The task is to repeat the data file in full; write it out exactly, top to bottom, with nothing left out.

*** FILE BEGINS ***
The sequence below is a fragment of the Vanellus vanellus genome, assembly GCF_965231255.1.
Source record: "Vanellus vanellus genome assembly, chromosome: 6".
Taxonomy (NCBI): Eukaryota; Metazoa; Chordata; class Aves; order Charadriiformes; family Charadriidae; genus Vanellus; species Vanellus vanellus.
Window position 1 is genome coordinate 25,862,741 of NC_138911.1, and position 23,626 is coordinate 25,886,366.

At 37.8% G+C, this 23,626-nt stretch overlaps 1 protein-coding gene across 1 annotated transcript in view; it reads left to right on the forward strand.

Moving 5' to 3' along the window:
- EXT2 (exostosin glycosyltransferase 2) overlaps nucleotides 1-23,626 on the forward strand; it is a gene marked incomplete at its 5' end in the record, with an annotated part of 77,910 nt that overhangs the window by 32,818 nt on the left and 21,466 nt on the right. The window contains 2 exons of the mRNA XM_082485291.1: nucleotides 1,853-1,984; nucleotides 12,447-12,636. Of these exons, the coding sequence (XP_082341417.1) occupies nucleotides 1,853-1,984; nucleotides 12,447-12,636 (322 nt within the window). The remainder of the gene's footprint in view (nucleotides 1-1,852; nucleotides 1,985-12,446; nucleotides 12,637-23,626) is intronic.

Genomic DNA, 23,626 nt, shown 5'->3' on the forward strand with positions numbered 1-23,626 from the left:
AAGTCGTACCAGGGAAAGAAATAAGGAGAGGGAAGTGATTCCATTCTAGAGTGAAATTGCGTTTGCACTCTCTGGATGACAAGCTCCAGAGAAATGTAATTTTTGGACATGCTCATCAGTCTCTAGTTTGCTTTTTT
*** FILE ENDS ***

The sequence below is a fragment of the Vanellus vanellus genome, assembly GCF_965231255.1.
Source record: "Vanellus vanellus genome assembly, chromosome: 6".
Taxonomy (NCBI): Eukaryota; Metazoa; Chordata; class Aves; order Charadriiformes; family Charadriidae; genus Vanellus; species Vanellus vanellus.
Window position 1 is genome coordinate 25,862,741 of NC_138911.1, and position 23,626 is coordinate 25,886,366.

At 37.8% G+C, this 23,626-nt stretch overlaps 1 protein-coding gene across 1 annotated transcript in view; it reads left to right on the forward strand.

Moving 5' to 3' along the window:
- EXT2 (exostosin glycosyltransferase 2) overlaps nucleotides 1-23,626 on the forward strand; it is a gene marked incomplete at its 5' end in the record, with an annotated part of 77,910 nt that overhangs the window by 32,818 nt on the left and 21,466 nt on the right. The window contains 2 exons of the mRNA XM_082485291.1: nucleotides 1,853-1,984; nucleotides 12,447-12,636. Of these exons, the coding sequence (XP_082341417.1) occupies nucleotides 1,853-1,984; nucleotides 12,447-12,636 (322 nt within the window). The remainder of the gene's footprint in view (nucleotides 1-1,852; nucleotides 1,985-12,446; nucleotides 12,637-23,626) is intronic.

Genomic DNA, 23,626 nt, shown 5'->3' on the forward strand with positions numbered 1-23,626 from the left:
AAGTCGTACCAGGGAAAGAAATAAGGAGAGGGAAGTGATTCCATTCTAGAGTGAAATTGCGTTTGCACTCTCTGGATGACAAGCTCCAGAGAAATGTAATTTTTGGACATGCTCATCAGTCTCTAGTTTGCTTTTTT